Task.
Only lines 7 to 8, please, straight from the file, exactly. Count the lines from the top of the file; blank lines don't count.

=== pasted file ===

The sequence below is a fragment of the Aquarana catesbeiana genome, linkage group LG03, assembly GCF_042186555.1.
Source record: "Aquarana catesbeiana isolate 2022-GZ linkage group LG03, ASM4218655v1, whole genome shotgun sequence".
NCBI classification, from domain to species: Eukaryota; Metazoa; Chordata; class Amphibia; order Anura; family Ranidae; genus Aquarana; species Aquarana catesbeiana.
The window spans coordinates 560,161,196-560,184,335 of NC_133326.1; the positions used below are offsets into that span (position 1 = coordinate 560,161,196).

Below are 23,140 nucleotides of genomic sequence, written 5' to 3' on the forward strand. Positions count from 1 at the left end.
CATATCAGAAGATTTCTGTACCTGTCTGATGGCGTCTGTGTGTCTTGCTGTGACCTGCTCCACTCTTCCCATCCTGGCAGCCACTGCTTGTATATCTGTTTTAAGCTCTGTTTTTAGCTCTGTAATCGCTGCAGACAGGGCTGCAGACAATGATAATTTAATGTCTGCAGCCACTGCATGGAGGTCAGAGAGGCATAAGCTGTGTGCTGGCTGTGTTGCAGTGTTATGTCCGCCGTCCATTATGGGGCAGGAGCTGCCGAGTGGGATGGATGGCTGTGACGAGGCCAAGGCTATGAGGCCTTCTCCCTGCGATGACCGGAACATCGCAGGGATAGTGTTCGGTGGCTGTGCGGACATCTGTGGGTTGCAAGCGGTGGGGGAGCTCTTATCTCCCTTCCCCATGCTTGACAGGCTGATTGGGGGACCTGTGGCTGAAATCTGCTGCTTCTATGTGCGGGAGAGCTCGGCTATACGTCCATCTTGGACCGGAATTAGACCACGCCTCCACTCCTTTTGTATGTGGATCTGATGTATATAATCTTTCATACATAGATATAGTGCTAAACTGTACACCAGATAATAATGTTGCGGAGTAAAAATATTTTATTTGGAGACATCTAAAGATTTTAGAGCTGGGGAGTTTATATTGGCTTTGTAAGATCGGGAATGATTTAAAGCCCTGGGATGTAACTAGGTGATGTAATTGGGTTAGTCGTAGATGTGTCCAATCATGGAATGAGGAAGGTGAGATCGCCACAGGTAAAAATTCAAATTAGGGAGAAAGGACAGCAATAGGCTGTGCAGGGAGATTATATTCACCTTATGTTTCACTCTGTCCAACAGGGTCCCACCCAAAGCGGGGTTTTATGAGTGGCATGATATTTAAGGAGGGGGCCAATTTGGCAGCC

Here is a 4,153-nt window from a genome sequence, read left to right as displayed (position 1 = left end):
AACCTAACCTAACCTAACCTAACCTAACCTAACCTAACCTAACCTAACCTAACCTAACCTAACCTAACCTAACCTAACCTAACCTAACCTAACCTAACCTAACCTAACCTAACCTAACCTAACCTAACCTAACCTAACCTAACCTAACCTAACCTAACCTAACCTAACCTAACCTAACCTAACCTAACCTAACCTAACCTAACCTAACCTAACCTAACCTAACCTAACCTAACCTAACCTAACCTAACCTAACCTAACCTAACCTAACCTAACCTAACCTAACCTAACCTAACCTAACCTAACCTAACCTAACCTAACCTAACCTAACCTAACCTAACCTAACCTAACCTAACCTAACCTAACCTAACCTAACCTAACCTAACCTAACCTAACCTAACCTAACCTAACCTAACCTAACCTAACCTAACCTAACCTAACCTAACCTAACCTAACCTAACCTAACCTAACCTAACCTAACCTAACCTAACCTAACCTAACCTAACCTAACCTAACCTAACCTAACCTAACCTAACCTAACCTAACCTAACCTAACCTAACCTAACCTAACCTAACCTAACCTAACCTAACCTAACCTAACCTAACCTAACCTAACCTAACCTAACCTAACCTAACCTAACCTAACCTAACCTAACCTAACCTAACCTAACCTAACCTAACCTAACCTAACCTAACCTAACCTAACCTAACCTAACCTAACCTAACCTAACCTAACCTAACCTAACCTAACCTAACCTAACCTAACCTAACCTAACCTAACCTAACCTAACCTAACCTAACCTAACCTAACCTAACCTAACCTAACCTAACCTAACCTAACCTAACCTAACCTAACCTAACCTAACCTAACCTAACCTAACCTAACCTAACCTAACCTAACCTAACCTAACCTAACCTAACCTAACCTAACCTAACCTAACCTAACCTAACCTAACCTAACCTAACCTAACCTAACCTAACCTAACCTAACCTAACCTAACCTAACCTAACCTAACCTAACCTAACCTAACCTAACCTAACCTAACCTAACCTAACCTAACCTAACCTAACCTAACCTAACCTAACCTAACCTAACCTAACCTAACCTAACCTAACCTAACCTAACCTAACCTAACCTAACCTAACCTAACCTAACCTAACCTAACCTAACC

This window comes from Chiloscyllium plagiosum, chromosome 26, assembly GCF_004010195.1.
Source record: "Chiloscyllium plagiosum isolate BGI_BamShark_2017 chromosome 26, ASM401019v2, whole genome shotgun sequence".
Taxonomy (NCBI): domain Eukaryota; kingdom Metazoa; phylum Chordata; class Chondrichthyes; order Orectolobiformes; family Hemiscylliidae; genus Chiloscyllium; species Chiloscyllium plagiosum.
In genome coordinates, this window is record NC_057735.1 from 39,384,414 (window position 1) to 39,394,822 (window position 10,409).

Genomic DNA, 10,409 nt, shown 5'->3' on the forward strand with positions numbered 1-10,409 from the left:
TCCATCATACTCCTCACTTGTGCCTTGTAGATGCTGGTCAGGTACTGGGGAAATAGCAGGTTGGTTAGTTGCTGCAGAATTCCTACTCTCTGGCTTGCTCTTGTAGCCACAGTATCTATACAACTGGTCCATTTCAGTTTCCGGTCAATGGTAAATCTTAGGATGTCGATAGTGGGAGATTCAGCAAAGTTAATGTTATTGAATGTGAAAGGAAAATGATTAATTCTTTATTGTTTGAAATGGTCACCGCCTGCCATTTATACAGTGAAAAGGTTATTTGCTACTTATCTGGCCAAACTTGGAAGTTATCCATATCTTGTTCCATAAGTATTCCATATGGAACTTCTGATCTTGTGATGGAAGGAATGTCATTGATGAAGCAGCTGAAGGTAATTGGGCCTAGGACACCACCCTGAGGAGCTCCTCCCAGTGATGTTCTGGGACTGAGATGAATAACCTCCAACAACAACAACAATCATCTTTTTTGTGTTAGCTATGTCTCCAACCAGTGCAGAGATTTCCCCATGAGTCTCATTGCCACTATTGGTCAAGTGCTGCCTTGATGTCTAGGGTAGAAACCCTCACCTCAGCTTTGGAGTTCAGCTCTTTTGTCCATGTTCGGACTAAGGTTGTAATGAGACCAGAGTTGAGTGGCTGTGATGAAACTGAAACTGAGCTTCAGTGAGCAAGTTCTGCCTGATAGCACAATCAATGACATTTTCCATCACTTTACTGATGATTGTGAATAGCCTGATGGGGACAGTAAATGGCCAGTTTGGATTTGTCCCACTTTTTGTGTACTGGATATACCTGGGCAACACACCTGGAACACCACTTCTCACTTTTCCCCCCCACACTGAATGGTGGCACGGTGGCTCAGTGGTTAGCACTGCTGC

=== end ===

Here is a 4,153-nt window from a genome sequence, read left to right as displayed (position 1 = left end):
AACCTAACCTAACCTAACCTAACCTAACCTAACCTAACCTAACCTAACCTAACCTAACCTAACCTAACCTAACCTAACCTAACCTAACCTAACCTAACCTAACCTAACCTAACCTAACCTAACCTAACCTAACCTAACCTAACCTAACCTAACCTAACCTAACCTAACCTAACCTAACCTAACCTAACCTAACCTAACCTAACCTAACCTAACCTAACCTAACCTAACCTAACCTAACCTAACCTAACCTAACCTAACCTAACCTAACCTAACCTAACCTAACCTAACCTAACCTAACCTAACCTAACCTAACCTAACCTAACCTAACCTAACCTAACCTAACCTAACCTAACCTAACCTAACCTAACCTAACCTAACCTAACCTAACCTAACCTAACCTAACCTAACCTAACCTAACCTAACCTAACCTAACCTAACCTAACCTAACCTAACCTAACCTAACCTAACCTAACCTAACCTAACCTAACCTAACCTAACCTAACCTAACCTAACCTAACCTAACCTAACCTAACCTAACCTAACCTAACCTAACCTAACCTAACCTAACCTAACCTAACCTAACCTAACCTAACCTAACCTAACCTAACCTAACCTAACCTAACCTAACCTAACCTAACCTAACCTAACCTAACCTAACCTAACCTAACCTAACCTAACCTAACCTAACCTAACCTAACCTAACCTAACCTAACCTAACCTAACCTAACCTAACCTAACCTAACCTAACCTAACCTAACCTAACCTAACCTAACCTAACCTAACCTAACCTAACCTAACCTAACCTAACCTAACCTAACCTAACCTAACCTAACCTAACCTAACCTAACCTAACCTAACCTAACCTAACCTAACCTAACCTAACCTAACCTAACCTAACCTAACCTAACCTAACCTAACCTAACCTAACCTAACCTAACCTAACCTAACCTAACCTAACCTAACCTAACCTAACCTAACCTAACCTAACCTAACCTAACCTAACCTAACCTAACCTAACCTAACCTAACCTAACCTAACCTAACCTAACCTAACCTAACCTAACCTAACCTAACCTAACCTAACCTAACCTAACCTAACCTAACCTAACCTAACCTAACCTAACCTAACCTAACCTAACCTAACCTAACCTAACCTAACCTAACCTAACC